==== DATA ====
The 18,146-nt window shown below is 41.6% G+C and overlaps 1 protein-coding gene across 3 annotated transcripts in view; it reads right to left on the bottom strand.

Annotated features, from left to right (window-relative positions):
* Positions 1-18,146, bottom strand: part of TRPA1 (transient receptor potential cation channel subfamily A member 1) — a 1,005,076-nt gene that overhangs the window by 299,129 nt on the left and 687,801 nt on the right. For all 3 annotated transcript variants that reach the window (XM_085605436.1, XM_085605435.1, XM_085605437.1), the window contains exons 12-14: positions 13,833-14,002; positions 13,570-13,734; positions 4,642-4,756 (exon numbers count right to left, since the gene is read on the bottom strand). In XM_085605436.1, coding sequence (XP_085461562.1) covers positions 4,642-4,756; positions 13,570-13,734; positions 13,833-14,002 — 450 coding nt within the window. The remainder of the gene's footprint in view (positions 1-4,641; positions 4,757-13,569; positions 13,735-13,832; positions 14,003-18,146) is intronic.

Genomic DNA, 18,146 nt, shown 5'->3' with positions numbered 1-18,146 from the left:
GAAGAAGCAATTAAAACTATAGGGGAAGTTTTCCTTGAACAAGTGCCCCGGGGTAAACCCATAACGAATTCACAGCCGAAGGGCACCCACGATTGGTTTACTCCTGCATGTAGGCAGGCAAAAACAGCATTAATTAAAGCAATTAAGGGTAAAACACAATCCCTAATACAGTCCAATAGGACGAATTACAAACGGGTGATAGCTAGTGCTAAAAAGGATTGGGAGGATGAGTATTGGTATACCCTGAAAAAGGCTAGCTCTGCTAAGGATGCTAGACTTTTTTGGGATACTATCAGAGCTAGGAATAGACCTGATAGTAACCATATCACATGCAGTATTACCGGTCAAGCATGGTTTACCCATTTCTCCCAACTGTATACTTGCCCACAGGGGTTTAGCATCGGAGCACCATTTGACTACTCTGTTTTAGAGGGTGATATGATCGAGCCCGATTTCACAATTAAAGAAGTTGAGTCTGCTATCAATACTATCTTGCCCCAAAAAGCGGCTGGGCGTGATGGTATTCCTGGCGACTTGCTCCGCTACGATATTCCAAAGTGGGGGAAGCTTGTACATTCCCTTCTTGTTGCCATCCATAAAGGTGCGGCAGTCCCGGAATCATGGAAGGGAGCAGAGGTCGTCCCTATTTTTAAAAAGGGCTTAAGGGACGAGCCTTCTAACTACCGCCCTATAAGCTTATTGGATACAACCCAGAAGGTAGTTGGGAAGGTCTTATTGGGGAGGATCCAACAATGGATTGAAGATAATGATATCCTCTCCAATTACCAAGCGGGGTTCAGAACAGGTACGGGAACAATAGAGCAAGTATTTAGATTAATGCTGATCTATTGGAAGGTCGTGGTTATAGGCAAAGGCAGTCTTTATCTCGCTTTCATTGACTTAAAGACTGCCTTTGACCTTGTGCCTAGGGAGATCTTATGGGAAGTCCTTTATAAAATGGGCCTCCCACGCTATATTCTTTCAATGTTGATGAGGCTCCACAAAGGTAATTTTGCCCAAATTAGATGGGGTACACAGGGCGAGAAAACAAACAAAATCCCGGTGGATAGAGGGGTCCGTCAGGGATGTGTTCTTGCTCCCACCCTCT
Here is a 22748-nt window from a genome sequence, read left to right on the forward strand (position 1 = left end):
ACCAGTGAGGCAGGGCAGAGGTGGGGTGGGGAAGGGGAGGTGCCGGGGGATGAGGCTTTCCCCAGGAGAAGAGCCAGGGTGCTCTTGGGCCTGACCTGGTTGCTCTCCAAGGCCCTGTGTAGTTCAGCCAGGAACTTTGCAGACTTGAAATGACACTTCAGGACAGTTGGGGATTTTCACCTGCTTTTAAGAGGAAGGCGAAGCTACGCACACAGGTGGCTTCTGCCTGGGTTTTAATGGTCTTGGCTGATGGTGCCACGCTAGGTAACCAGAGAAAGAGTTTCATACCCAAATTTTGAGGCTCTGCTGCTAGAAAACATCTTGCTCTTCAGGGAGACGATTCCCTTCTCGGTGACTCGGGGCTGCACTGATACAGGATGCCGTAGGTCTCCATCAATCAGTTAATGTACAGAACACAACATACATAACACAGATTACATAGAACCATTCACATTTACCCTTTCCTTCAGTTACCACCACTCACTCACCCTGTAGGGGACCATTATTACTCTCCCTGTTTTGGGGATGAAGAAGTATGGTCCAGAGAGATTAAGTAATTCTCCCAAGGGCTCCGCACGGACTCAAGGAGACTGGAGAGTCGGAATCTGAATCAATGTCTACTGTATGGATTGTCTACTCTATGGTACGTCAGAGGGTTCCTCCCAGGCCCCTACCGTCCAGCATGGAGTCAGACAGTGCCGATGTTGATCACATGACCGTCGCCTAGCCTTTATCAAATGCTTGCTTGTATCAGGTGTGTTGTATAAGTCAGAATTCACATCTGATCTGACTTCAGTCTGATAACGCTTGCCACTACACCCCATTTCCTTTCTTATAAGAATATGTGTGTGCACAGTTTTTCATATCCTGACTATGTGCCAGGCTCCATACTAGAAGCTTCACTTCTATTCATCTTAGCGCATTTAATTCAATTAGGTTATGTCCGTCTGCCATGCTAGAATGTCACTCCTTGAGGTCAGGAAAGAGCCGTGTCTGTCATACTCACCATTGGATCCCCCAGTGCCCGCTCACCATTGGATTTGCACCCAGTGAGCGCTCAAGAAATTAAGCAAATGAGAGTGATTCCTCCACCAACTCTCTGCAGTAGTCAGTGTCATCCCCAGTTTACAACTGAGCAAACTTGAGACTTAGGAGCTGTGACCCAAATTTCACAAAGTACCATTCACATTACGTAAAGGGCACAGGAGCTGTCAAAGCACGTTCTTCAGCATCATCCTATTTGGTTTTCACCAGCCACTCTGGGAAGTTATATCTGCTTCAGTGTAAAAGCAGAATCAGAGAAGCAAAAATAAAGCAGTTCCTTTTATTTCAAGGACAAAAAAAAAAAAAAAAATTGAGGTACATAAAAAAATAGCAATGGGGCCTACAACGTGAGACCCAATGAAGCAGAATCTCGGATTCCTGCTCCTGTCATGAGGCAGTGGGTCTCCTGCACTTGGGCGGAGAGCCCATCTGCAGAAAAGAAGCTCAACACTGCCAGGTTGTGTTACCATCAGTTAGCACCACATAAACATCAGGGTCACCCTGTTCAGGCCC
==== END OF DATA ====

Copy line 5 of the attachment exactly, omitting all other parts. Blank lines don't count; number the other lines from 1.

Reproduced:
GAAGAAGCAATTAAAACTATAGGGGAAGTTTTCCTTGAACAAGTGCCCCGGGGTAAACCCATAACGAATTCACAGCCGAAGGGCACCCACGATTGGTTTACTCCTGCATGTAGGCAGGCAAAAACAGCATTAATTAAAGCAATTAAGGGTAAAACACAATCCCTAATACAGTCCAATAGGACGAATTACAAACGGGTGATAGCTAGTGCTAAAAAGGATTGGGAGGATGAGTATTGGTATACCCTGAAAAAGGCTAGCTCTGCTAAGGATGCTAGACTTTTTTGGGATACTATCAGAGCTAGGAATAGACCTGATAGTAACCATATCACATGCAGTATTACCGGTCAAGCATGGTTTACCCATTTCTCCCAACTGTATACTTGCCCACAGGGGTTTAGCATCGGAGCACCATTTGACTACTCTGTTTTAGAGGGTGATATGATCGAGCCCGATTTCACAATTAAAGAAGTTGAGTCTGCTATCAATACTATCTTGCCCCAAAAAGCGGCTGGGCGTGATGGTATTCCTGGCGACTTGCTCCGCTACGATATTCCAAAGTGGGGGAAGCTTGTACATTCCCTTCTTGTTGCCATCCATAAAGGTGCGGCAGTCCCGGAATCATGGAAGGGAGCAGAGGTCGTCCCTATTTTTAAAAAGGGCTTAAGGGACGAGCCTTCTAACTACCGCCCTATAAGCTTATTGGATACAACCCAGAAGGTAGTTGGGAAGGTCTTATTGGGGAGGATCCAACAATGGATTGAAGATAATGATATCCTCTCCAATTACCAAGCGGGGTTCAGAACAGGTACGGGAACAATAGAGCAAGTATTTAGATTAATGCTGATCTATTGGAAGGTCGTGGTTATAGGCAAAGGCAGTCTTTATCTCGCTTTCATTGACTTAAAGACTGCCTTTGACCTTGTGCCTAGGGAGATCTTATGGGAAGTCCTTTATAAAATGGGCCTCCCACGCTATATTCTTTCAATGTTGATGAGGCTCCACAAAGGTAATTTTGCCCAAATTAGATGGGGTACACAGGGCGAGAAAACAAACAAAATCCCGGTGGATAGAGGGGTCCGTCAGGGATGTGTTCTTGCTCCCACCCTCT